HT room acoustics

Discussion in 'Home Theater Projects' started by Wayde_R, Sep 3, 2003.

  1. Wayde_R

    Wayde_R Stunt Coordinator

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    I understand how using dampening materials (IE soundproof paneling) can help the acoustics in a smaller room (18X12). But my question is, do you try to dampen the sound in a larger room (25X25) as well? Are there acoustic benifits to this?

    Has anyone tried those sound proof panels? Do they do a good job? Or is there some price range they have to be before they work.

    Not sure this is the right forum to ask questions about an HT room's design my last post here was removed but it's a very imporant question for me as I plan an HT room. I don't know of another forum to ask this type of question in.
     
  2. Frank Zimkas

    Frank Zimkas Supporting Actor

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    Almost any HT or listening room can benefit from some form of acoustic enhancement. Pre made panels to absorb sound can help, but DIY panels can be just as effective for a fraction of the cost. Are there any particular problems you are trying to cure? A simple method to gauge the need for panels of some type is to clap your hands in your HT and listen for any echo. Sounds really basic, and it realy is! There are a lot of ways to measure the room acoustics, some cheap, others not so cheap. Try to give us as much info about your room (including flooring, furniture, & construction) as posible and you will be flooded with advice.
     
  3. Wayde_R

    Wayde_R Stunt Coordinator

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    Hi, that's a great test very practical.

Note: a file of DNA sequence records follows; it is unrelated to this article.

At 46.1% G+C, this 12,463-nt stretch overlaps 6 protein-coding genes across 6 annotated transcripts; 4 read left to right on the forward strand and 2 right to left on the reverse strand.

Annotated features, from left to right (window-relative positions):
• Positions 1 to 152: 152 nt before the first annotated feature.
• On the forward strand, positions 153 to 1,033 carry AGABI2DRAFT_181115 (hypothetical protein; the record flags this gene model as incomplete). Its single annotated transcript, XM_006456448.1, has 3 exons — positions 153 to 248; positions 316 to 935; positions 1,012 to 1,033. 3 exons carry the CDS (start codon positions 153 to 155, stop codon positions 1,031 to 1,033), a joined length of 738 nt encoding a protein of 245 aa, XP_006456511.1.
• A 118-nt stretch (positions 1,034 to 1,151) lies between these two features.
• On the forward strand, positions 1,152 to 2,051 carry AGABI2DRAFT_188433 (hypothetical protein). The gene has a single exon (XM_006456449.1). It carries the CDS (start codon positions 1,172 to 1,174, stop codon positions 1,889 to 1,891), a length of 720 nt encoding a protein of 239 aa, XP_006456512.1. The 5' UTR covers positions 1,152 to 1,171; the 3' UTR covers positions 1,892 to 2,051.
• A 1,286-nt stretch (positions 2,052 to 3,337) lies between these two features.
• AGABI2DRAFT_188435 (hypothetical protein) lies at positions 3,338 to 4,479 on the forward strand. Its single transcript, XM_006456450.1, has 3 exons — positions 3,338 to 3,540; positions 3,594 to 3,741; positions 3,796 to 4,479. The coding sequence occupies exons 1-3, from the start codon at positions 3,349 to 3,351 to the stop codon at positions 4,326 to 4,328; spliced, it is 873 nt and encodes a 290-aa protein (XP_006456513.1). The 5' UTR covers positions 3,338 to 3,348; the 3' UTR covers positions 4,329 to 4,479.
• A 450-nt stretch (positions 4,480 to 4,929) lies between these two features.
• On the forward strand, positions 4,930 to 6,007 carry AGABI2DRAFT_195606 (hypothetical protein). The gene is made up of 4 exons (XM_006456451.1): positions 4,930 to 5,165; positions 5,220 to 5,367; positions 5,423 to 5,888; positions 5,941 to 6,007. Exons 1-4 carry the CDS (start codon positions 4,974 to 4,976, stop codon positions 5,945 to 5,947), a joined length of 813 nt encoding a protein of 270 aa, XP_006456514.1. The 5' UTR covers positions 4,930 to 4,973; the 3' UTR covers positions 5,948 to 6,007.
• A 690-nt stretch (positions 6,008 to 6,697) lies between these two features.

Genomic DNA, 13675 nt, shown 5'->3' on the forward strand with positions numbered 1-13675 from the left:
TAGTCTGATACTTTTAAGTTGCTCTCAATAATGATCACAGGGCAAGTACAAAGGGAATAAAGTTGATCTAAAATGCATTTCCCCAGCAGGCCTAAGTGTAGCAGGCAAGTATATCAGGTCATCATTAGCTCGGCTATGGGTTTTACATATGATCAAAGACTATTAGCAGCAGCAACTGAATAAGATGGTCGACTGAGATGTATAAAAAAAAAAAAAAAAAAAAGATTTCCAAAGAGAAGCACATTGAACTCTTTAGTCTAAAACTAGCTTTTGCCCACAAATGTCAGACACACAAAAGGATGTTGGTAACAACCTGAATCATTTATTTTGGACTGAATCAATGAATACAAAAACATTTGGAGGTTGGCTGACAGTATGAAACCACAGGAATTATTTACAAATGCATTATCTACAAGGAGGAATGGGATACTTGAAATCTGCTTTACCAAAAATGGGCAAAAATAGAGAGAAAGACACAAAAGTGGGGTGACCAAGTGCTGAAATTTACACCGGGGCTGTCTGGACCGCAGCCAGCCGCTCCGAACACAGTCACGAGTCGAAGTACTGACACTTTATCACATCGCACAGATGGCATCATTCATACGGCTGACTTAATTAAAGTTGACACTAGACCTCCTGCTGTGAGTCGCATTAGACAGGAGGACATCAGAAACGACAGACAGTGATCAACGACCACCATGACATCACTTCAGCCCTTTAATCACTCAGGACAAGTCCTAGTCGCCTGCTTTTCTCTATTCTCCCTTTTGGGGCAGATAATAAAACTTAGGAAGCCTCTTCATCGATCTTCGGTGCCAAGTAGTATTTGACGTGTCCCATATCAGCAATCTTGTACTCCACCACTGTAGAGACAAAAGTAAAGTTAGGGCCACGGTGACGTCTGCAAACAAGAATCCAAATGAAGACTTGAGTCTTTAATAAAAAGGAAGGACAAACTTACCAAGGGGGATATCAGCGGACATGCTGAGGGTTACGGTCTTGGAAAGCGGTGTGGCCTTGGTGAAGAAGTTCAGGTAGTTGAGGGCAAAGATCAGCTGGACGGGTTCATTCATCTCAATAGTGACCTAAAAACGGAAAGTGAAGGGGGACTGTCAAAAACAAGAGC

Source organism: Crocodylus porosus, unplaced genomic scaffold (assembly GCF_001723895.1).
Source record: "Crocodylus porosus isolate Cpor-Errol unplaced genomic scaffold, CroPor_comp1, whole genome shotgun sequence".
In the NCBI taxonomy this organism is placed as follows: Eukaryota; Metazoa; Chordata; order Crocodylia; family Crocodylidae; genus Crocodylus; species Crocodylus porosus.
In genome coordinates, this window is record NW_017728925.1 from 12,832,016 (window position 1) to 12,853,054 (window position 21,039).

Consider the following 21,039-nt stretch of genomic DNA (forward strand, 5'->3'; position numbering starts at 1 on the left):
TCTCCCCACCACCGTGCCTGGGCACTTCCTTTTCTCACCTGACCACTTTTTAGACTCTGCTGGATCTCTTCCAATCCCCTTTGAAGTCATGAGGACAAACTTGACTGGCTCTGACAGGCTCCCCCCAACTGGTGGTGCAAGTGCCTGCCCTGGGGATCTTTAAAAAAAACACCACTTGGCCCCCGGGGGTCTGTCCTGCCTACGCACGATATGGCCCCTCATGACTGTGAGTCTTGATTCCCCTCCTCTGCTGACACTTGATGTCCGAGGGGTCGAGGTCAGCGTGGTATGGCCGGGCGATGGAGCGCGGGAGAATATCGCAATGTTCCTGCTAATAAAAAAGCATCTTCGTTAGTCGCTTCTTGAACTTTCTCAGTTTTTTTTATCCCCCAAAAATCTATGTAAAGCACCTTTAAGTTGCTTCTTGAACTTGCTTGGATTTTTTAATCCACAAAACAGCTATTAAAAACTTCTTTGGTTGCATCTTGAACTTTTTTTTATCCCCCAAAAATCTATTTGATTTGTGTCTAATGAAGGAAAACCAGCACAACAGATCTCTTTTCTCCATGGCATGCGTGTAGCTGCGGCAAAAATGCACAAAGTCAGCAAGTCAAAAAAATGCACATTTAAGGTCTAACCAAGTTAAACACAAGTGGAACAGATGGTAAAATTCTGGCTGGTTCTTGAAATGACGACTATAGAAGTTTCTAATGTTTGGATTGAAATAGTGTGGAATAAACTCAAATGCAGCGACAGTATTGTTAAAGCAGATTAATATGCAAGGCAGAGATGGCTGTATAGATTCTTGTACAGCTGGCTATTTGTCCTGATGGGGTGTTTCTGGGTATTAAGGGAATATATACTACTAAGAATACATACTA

I am currently shopping for a house and HT is a consideration for me. I'd obviously like as large a room as possible but it seems universal that it will be in the basement. Basement will have to include carpeting, the walls might be concrete, drywall, wooden panels or other reflective materials.

    So, is echo a "bad" thing? I imagine that it is because it will promote a 'brighter' sound. But I'm curious what the experts think.

    My DIY HT room won't be anything special, more of a second family room with seating aimed at the TV. But when I look at houses, HT potential is definitely a consideration. Any advice on what to look for in a potential HT room would be appreciated too.

    Thanks
    Wayde
     
  4. Wayne A. Pflughaupt

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    Actually, you would have to have a very large room to get a “real” echo, because it would require some time delay. You can’t get that delay from a small room.

    Reverberation caused by reflections – that’s another question. What you want is a mid-point between the overly “live” sound you would have with hard surfaces everywhere, and the “dead” sound of say, a studio. Wall-to-wall carpet is a good start. Heavy draperies applied to windows would another “room friendly” treatment. If not, acoustic panels made from an absorptive material will help, as Frank noted.

    The get a better idea of how “live” vs. “dead” sounds, compare the clap test in one of the empty houses you look at to say, a walk-in closet filled with hanging clothing.

    Regards,
    Wayne A. Pflughaupt
     

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